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Decreased Depression With Increased Independence
February 19, 2020

Decreased Depression With Increased Independence

It's no surprise that along with the loss of being able to perform hobbies or everyday living activities comes feelings of depression. Asking others to shop, cook, pay bills or drive is difficult and often leads to sadness and a sense of hopelessness that one's situation is never going to get better.

A recent study published by Investigative Ophthalmology and Visual Science discovered that through occupational therapy intervention one could impact the participant's level of depression. All patients in the study received a low vision evaluation and training in the office.

The participants were then split into two groups. One group received verbal support in dealing with their vision loss with no practical training while the other group received in home sessions with an occupational therapist.

During the in-home visits patients learned how to pour coffee or milk without spilling, how to manage their bills and checkbook, and how to perform other daily tasks without assistance. Both groups were re-evaluated after four months.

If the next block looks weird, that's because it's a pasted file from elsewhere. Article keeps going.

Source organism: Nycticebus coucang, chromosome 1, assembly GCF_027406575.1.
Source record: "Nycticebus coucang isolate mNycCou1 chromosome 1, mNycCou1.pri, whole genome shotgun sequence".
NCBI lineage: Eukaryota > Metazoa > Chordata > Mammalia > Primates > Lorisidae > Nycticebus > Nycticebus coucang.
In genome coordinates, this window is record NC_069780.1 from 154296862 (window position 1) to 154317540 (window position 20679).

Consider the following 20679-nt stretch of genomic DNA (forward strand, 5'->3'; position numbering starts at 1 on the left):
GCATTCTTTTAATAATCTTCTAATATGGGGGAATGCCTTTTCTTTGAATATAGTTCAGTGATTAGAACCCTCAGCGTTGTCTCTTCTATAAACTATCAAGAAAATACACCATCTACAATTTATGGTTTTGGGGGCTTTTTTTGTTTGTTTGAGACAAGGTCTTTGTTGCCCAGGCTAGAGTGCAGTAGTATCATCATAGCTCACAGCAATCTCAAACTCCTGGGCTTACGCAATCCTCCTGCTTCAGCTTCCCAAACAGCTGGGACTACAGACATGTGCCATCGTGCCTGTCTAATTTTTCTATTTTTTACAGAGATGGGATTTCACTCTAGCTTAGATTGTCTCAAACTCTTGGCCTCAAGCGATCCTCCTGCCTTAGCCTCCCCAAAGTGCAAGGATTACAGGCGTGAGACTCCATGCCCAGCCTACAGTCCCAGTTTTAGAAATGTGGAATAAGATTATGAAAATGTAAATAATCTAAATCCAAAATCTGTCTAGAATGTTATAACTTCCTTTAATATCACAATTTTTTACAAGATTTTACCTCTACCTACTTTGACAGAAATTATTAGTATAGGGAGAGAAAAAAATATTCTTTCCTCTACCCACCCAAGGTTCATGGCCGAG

Not surprisingly those that received the in-home visits performed every day activities better and more independently than those who did not have home visits. Along with improved independence, the study found participants' moods were improved as well. Find out other ways that you can benefit from low vision occupational therapy and how to locate one in your state:

How Low Vision Occupational Therapy Can Help You

Leslie Degner, RN, BSN

Better Health for Better Vision

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